Nov. 14-20, 2002
By Adele DelSavio/ SUN contributing writer
OSWEGO — St. Mary’s bell tower can be seen from everywhere in Oswego. The tallest structure in the city, it is considered a landmark by the locals. It is especially striking when it is lit up at night.
The bell tower was erected with the church in 1919. Over the years leaks developed and structural problems became obvious. The tower needed fixing. Fixing a bell tower isn’t like fixing a roof, however. Workers called steeplejacks specialize in fixing bell towers and steeples. Since there is no foothold on a steeple, an elaborate system of straps, ropes and safety harnesses is needed to stabilize the workers and free their hands to work.
Upstate Aerial of Canandaigua was awarded the contract to do the renovation of St. Mary’s. The people at Upstate Aerial, which is in the process of changing its name to Allstate Aerial, are specialists in the historic renovation of church steeples.
At St. Mary’s, they had to repair the wooden structure of the tower and then cover the steeple with copper, because the original copperwork had been leaking. While they found several structural problems, they didn’t fault the original builders. “That was the best they did at the time,” said Chuck Tanguay, owner of Upstate Aerial. He explained that a lot of Old World construction techniques were lost after World War I. “If you look at churches that were built in the late 1800s, usually the metalwork was better than anything in the 1900s,” he said.
Tanguay said that after World War I builders started cutting labor costs by, for example, using large panels of metal instead of small ones. These would expand and contract as the temperature changed and, because of their size, lead to leaks. It is better, Tanguay said, to use smaller pieces of metal.
“The old guys knew that. When you look at all these real old roofs you see smaller pieces, that’s how we learned it, by tearing out 100-plus-year-old roofs that lasted this long,” he said. He used smaller pieces of metal for St. Mary’s metalwork.
“I think people are starting to recognize that, when you try to shave labor from some of those Old World techniques, it doesn’t work,” Tanguay said. “For a long time, people said, ‘Well, we can save labor, we can use copper but make giant panels, not solder it so heavily.’ In the old days, materials were the expensive part of a job; nowadays it’s labor. Everybody started cutting labor, and now people are realizing that the stuff just doesn’t last as long or doesn’t last at all. It’s a waste of money if you don’t do it right.”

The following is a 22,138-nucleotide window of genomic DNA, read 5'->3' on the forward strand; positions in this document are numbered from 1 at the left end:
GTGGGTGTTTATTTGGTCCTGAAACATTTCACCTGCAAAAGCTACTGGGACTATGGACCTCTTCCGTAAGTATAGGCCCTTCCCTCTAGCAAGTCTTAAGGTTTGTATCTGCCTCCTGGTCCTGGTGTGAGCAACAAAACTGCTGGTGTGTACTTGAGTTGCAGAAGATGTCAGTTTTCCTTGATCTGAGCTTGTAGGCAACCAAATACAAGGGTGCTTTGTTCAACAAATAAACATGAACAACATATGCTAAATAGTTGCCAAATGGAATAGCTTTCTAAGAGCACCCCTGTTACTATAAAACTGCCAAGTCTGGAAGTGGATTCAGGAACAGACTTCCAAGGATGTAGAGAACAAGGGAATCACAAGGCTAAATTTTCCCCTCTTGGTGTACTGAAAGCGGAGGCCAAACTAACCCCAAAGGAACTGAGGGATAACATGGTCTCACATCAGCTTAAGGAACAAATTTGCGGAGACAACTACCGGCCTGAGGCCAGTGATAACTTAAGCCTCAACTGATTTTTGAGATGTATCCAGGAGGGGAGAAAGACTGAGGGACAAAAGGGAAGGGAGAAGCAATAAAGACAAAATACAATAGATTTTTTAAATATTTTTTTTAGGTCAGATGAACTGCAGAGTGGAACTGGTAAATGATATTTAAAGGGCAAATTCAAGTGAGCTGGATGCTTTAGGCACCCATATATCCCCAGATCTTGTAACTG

The original builders of the steeple had made other mistakes, such as using steel nails. “With copper, they rust,” said Tanguay. Tanguay, co-owner Scott Selin and their crew had to renail with copper nails.
Upstate Aerial maintains a small crew. “We tried more, but it’s hard to control quality. I want to be more a craftsman than a businessman,” commented Tanguay.
These are the first significant repairs to the steeple since 1963. Selin is confident that the renovated steeple will last “at least 100 years.”
A new cross, covered in gold leaf, was placed on top of the steeple. While the copper on the tower will eventually turn green, the cross will remain gold.
The bell that has been in the parish since 1852 is still in the bell tower. It is silent now; its ringing has been replaced by the sounds of an electronic carillon.
The tower was recently lit up again after being dark all summer while the repairs were being made. “People coming in from the lake use it as kind of a beacon,” said St. Mary’s pastor, Father Robert Stephenson, referring to the boaters on Lake Ontario. “One man said to me, ‘When are you going to get that tower lit up so we can see where we’re going?’” he laughed.
“I think the steeple says a lot to the Catholic community,” Father Stephenson continued. “It is a beacon of hope with the light and the new cross on the top.”